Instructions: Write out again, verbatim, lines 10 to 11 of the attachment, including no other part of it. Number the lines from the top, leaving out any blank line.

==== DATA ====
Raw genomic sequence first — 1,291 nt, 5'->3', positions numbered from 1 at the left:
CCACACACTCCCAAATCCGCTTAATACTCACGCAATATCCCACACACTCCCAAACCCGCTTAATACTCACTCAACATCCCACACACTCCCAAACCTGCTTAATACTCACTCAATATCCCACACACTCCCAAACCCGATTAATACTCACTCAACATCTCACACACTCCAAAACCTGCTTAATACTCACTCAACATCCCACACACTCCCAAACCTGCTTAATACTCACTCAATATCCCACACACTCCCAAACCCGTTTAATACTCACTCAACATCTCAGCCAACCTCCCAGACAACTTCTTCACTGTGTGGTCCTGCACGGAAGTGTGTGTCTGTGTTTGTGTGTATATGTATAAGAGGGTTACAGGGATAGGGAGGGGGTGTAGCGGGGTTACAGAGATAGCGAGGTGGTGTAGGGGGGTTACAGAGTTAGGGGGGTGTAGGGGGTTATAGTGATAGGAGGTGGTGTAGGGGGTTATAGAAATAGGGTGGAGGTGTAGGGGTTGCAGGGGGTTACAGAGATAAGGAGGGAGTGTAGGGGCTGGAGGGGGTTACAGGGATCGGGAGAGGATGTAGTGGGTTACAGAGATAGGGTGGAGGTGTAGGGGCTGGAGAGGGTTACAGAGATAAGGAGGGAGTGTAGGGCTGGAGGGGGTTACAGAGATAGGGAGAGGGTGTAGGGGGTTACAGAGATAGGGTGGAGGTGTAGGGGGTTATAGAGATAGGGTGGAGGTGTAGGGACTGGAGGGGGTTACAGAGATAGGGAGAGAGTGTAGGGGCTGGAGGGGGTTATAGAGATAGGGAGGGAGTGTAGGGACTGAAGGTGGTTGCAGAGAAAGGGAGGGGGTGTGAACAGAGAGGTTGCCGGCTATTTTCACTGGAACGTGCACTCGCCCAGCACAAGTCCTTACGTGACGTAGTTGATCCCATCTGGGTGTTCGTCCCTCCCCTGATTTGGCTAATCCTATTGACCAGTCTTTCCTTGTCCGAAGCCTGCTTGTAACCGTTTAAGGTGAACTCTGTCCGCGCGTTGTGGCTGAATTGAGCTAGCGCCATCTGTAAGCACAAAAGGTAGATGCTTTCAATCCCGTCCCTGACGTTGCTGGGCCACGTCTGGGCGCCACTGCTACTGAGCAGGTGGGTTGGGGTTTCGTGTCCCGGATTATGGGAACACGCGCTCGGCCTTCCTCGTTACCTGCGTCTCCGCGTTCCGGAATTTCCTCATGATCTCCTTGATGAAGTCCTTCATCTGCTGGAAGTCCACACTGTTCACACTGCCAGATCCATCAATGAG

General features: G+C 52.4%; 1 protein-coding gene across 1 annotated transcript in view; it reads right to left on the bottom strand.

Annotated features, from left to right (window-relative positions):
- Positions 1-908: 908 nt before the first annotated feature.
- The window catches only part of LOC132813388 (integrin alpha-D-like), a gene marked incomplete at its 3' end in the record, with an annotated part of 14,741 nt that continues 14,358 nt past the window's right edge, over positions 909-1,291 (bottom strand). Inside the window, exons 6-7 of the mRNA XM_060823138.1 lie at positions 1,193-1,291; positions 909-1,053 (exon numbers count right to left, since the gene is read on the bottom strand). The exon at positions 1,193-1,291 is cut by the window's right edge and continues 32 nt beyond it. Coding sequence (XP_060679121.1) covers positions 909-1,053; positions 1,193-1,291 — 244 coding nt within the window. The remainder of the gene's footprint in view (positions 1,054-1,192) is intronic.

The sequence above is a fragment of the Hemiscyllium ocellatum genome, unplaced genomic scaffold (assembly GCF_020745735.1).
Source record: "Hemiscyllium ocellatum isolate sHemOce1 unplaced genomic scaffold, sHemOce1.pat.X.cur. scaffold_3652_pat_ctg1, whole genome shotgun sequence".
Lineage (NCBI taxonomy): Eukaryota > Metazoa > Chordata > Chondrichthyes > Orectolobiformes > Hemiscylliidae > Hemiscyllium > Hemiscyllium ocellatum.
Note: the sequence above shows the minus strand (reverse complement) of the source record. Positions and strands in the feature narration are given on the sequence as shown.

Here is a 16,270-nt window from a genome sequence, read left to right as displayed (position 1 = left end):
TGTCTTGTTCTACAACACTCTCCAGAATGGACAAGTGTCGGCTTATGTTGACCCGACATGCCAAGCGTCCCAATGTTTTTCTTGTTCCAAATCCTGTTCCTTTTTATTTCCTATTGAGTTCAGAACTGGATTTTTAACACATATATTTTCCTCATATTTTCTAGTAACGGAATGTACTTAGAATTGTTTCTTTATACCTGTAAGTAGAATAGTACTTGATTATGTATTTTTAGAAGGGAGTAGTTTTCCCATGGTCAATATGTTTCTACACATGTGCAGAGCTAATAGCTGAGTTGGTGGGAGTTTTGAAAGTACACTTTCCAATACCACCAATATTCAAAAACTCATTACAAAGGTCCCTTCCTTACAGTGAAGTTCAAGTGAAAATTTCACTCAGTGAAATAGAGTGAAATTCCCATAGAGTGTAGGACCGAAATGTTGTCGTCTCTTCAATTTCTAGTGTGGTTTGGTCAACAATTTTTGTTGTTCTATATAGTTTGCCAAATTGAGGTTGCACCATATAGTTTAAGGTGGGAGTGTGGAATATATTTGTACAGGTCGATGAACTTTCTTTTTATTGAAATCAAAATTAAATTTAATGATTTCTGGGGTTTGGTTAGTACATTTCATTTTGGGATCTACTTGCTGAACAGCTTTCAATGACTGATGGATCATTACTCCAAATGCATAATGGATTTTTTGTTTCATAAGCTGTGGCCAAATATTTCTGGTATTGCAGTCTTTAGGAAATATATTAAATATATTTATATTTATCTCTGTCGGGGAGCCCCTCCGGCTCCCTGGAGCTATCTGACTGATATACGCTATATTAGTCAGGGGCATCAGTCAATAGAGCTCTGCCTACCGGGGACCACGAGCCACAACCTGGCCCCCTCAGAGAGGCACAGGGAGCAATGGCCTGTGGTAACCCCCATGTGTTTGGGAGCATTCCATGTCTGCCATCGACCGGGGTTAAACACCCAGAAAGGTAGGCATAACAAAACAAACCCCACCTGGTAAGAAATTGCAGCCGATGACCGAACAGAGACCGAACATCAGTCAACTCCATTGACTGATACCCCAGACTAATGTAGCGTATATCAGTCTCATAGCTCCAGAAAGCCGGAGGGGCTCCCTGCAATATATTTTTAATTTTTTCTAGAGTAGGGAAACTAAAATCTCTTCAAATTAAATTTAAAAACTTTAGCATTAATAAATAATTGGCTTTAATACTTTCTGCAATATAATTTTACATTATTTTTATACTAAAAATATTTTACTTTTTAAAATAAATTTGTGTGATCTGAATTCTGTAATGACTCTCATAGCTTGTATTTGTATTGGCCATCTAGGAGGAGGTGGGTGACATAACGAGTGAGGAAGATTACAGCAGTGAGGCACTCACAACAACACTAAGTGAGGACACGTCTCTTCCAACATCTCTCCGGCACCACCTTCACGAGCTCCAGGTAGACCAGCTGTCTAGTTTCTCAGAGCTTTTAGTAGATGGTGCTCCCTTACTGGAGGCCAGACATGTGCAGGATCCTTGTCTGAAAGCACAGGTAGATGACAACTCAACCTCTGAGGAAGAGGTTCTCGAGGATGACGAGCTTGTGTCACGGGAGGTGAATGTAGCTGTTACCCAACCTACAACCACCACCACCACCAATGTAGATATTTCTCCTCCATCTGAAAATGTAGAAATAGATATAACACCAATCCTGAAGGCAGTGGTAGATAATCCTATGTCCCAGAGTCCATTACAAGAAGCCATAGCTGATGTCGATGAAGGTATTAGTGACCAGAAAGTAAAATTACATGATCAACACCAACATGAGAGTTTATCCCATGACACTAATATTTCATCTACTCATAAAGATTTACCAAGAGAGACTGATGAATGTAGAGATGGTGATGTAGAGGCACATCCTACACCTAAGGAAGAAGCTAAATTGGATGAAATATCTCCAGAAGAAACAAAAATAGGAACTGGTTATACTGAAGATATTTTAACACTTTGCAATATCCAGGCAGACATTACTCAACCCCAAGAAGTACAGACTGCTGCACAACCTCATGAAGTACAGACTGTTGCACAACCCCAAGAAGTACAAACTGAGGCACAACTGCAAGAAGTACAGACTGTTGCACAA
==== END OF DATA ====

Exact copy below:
Note: the sequence above shows the minus strand (reverse complement) of the source record. Positions and strands in the feature narration are given on the sequence as shown.

Here is a 16,270-nt window from a genome sequence, read left to right as displayed (position 1 = left end):